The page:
How to claim a work uniform tax rebate

If you wear a uniform for work, then you could be entitled to some money back

air stewardesses in uniform
(Image credit: getty images)

Wearing a work uniform means you can claim a tax rebate to cover the cost of washing and cleaning it.   

While those working from home can claim the working from home tax relief, those that don’t work this way miss out. But there are other tax breaks available, including the work uniform tax rebate. 

“With the soaring cost-of-living affecting workers at every level, one way to claw back some expenditure is to claim a tax rebate for the uniform you wear for work, such as a branded work overall and safety boots,” says Alice Haine, personal finance analyst at investment platform Bestinvest.

Here’s what you need to know about who can claim the work uniform tax rebate and how much it’s worth.

Can I claim a uniform tax rebate? 

If you work for a company where you’re expected to wear a uniform, and it’s down to you to wash and repair it, you may be able to claim a tax rebate from HM Revenue & Customs (HMRC).   

You can claim this tax break regardless of your job, just providing you wear some kind of ‘recognised uniform’, like airline cabin crew or if you’re a nurse.

To qualify for this, you must buy, clean, repair and replace your uniform yourself, although you can’t claim for the initial cost of the clothing.  

However what you can do is make a claim towards looking after it, when it comes to cleaning, washing and repairing it.

In the event your employer covers all your work related expenses, or provides a laundry service for uniforms, then you can’t claim this tax rebate.

What counts as a work uniform? 

According to HMRC, a work uniform must be ‘specialised clothing that’s recognisable as identifying someone as having a particular occupation, for example nurse or police uniforms'.

However it can also apply to a company branded polo top or overalls with the company logo, depending on your job.  

If say you’re a hairdresser and expected to wear a specially designed top with the salon branding or T- shirt advertising the store or company you work for, then that can count too.  

And you can claim this tax rebate, even if you’re only expected to work your ‘work uniform’ for just one day a year.

How much can I claim? 

There’s no ‘one size fits all’ when it comes to the amount you can claim.

“The amount of tax relief you can claim depends on your industry and occupation and the rate of tax you pay”, says Alice Haine.

The standard ‘flat rate’ uniform allowance is £60 a year with some jobs like nurses, the Police and airline cabin crew having higher limits.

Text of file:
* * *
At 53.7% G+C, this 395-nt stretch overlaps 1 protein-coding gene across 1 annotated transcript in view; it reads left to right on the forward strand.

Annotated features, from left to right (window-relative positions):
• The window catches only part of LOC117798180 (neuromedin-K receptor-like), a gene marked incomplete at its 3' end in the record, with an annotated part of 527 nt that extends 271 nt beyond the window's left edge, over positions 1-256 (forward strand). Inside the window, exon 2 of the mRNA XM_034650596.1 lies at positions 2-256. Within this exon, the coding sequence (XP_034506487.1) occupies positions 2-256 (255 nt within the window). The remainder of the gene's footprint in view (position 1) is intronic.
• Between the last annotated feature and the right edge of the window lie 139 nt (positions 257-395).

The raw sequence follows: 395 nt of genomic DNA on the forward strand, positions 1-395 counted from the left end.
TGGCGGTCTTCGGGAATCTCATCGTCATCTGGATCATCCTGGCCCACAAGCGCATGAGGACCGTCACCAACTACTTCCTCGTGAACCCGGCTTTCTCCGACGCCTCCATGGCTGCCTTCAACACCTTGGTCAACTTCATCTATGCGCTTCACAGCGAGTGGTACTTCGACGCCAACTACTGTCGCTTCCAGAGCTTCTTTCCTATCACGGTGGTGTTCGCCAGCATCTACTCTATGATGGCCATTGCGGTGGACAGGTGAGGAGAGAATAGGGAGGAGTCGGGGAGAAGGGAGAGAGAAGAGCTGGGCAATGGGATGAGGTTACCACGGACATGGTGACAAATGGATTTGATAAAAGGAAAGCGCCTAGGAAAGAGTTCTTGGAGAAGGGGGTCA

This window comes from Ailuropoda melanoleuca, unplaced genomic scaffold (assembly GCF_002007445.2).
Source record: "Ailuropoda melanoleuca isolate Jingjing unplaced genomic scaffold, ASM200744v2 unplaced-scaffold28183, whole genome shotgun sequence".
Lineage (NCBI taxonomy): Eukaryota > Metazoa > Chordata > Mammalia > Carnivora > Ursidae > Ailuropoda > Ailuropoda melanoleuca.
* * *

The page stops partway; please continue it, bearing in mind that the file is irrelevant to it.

“A pilot or uniformed flight deck crew can claim tax relief of £1,022 a year, while someone working in the building industry can claim up to £140 depending on their line of work, while healthcare staff in the NHS or private hospitals and nursing homes can claim up to £185”, says Alice Haine.

HMRC publishes a full list of jobs and occupations (opens in new tab) along with the level of tax relief you can claim. If your job isn’t on the list, and you’re expected to wear a uniform to work, you can claim tax relief on the basic flat rate of £60 a year.

“However, it’s important to note that tax relief only reduces the amount of tax you pay in a given tax year – so the amount you receive won’t match the amount you claim.  If you claim £60 for the uniform you wear to work and you pay income tax of 20%, you will receive tax relief of £12”, says Alice Haine.

What can’t I claim for? 

You can’t claim tax relief on the cost of buying your uniform, and there’s no legal obligation for employers to pay for it either.

If you’re expected to wear Personal Protective Equipment, (PPE), as part of your job, this should be provided free of charge.   And if you need to buy it yourself, your employer should refund the full cost.

How to make your claim  

You can claim online or fill in form P87 if you prefer to apply by post.   

If you’re making a claim for ‘flat rate’ expenses, there’s no need to keep receipts to cover the cost of cleaning or repairs.

As well as claiming for the current tax year, which started on 6th April, you can backdate your claim for the previous four tax years going back to 2018/2019.    

This can mean a total tax rebate of £60, based on the flat rate, or more depending on your job.   However you must have paid income tax for any years you claim for. 

How will I get the money? 

Once HMRC gets your claim, it will adjust your tax code, which means you’ll pay less tax each month.   

If you’re claiming for previous years, HMRC may either give you the extra money as a tax refund, or by adjusting your tax code.

If you’re self-employed, and expected to wear a work uniform, you can’t claim in the same way.  In this instance you need to include details of any expenses related to cleaning or repairing your work clothing on your self assessment tax return.  And in this case you should keep any relevant receipts.

Sue Hayward
contributor

Sue Hayward is a personal finance and consumer journalist, broadcaster and author who regularly chats on TV and Radio on ways to get more power for your pound.  Sue’s written for a wide range of publications including the Guardian, i Paper, Good Housekeeping, Lovemoney and My Weekly. Cats, cheese and travel are Sue’s passions away from her desk!